By Jenna Goudreau
Or how our animals transformed into our four-legged children.
Charlotte Reed is a pet expert by profession and says she likes to be a "living example" for her clients. She and her husband have two cats and four dogs in their downtown Manhattan apartment, and she beams when they're complimented on their appearance or manners. "I'm a proud mother," she says.
The couple has no children, although each dog has been appointed a godmother and pictures of the "babies" are displayed in every corner of the house. The animals eat as well as their owners, including homemade treats and meals to ensure well-balanced diets. "They have rotating fish, chicken and meat," she says.
All four dogs sleep in the couple's full-size bed, packing in between Charlotte and her husband. Vacations are spent on the river rather than the ocean, which might prove too dangerous for the dogs. Even so, as a precaution, each dog dons a life preserver. For birthdays the pets receive presents and a card, which usually reads "Happy Birthday! Love, Mommy and Daddy" and is signed by the siblings.
Reed is not alone in considering her animals to be part of the family. America 's cultural pendulum has swung toward pets. According to the American Pet Products Association (APPA), a trade group, 62% of U.S. households own a pet, and most are willing to spend vast amounts of time and money to keep Sparky and Fluffy happy. The pet industry has tripled in the past 15 years. The APPA estimates pet spending will reach $45.4 billion this year, an increase of $2 billion since 2008--despite the crippling recession.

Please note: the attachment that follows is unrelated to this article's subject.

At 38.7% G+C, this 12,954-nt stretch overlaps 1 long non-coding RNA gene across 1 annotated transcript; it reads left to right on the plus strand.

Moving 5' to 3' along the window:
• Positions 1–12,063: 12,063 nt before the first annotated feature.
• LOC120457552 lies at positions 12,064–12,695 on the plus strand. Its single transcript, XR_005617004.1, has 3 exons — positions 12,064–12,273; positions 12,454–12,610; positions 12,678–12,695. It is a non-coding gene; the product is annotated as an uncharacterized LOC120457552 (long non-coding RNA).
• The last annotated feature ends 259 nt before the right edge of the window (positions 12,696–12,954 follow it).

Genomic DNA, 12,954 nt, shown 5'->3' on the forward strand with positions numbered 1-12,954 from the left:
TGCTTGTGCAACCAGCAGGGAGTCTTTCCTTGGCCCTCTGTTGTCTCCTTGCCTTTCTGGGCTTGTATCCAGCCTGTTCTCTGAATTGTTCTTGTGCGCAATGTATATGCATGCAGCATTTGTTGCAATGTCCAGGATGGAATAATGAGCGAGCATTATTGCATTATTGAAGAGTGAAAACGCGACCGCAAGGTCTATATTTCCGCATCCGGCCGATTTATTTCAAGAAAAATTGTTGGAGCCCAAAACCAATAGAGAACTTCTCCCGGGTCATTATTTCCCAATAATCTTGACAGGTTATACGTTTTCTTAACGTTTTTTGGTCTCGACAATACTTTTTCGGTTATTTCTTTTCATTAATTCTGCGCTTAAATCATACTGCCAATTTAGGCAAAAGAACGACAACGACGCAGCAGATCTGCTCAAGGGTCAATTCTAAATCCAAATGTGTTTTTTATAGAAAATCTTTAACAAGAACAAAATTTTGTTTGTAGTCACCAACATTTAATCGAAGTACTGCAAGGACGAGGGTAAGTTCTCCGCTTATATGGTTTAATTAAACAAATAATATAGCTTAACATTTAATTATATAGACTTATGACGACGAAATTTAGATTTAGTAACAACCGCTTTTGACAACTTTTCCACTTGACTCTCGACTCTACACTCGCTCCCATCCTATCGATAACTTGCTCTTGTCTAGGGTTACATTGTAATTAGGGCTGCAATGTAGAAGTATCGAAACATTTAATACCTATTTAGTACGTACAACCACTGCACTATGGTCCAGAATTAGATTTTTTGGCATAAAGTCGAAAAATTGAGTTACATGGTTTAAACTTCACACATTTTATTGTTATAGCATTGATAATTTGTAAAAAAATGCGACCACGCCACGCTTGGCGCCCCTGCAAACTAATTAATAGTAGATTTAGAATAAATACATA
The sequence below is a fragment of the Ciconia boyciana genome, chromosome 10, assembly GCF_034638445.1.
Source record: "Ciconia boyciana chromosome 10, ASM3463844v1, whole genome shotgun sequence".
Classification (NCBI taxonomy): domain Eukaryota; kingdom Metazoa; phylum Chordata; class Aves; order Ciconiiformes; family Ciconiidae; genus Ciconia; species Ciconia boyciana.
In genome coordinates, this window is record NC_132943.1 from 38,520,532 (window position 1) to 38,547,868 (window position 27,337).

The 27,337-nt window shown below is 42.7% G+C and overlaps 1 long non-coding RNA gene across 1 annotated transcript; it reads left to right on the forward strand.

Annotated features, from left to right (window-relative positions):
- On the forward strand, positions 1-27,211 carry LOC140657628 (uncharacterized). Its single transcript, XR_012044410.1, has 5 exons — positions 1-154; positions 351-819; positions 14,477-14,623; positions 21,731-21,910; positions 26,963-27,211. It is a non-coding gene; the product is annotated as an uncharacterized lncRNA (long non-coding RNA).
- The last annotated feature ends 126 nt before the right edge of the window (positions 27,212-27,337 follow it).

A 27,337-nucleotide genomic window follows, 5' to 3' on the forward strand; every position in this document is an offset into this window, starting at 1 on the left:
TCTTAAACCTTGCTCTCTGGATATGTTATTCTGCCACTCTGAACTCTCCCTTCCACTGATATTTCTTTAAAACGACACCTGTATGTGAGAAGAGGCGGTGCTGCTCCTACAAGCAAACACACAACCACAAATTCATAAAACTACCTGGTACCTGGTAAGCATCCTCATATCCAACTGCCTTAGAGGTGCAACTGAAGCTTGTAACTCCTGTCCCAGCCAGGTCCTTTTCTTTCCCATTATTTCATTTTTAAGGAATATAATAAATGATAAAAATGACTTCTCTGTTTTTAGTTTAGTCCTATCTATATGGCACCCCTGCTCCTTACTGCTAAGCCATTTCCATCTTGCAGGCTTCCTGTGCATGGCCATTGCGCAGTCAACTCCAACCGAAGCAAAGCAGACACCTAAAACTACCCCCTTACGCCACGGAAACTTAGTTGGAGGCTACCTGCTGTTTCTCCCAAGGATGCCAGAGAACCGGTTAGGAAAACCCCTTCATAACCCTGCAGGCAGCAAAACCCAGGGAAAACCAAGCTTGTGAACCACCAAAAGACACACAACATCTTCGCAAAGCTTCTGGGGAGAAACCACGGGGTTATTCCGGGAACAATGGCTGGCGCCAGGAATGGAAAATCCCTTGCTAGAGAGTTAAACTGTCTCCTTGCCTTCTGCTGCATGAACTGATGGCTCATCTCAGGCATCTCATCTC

In the last few years, they've exploded into popular culture, too. As Paris Hilton and Jessica Simpson are splashed across the celebrity glossies with their furry friends, the broader media followed suit. People.com offers the offshoot People Pets.com, AOL draws audiences with its new site Paw Nat ion, and icanhascheezburger.com gets hundreds of submissions daily of user-generated lol cats (laugh-out-loud funny photos of cats). Bo , America 's "First Dog," is still making headlines.
"People are fascinated by pets. We act and spend on them as if they were our children," says NYU sociology professor Colin Jerolmack, who studies animals in society. "We've civilized them to the point that they are no longer a part of wild nature." It wasn't always so. Just over a century ago in the 1800s it was very rare to have a pet, Jerolmack says. They were luxury items and status symbols of the bourgeoisie, showcasing that a family had the means and resources to own a pet. Animals then were purely functional; dogs were often used to hunt, and cats used to scare off mice. As society developed and technology advanced, the utilitarian use of pets waned.
Darwin 's speculations, too, brought to popular attention that animals might have selves and emotions similar to humans. Now, they are a middle class commodity that everyone wants. This trend is international: According to a recent CBS News report, there are now more pet dogs and cats--23 million--in Japan than there are children under 15. "We've started to celebrate the humanization of pets," says Alan Siskind, publisher of the online magazine Dog News Daily. "The lifestyle changes are dramatically influencing the products and trends." People are increasingly kissing their dogs, he says, so they stock up on the doggie mouthwash. Owners are sleeping with their animals more, so they invest in good flea medications, too. Siskind believes that we've humanized them to the point that we want them to have the same food, clothes, beds and even health care as us.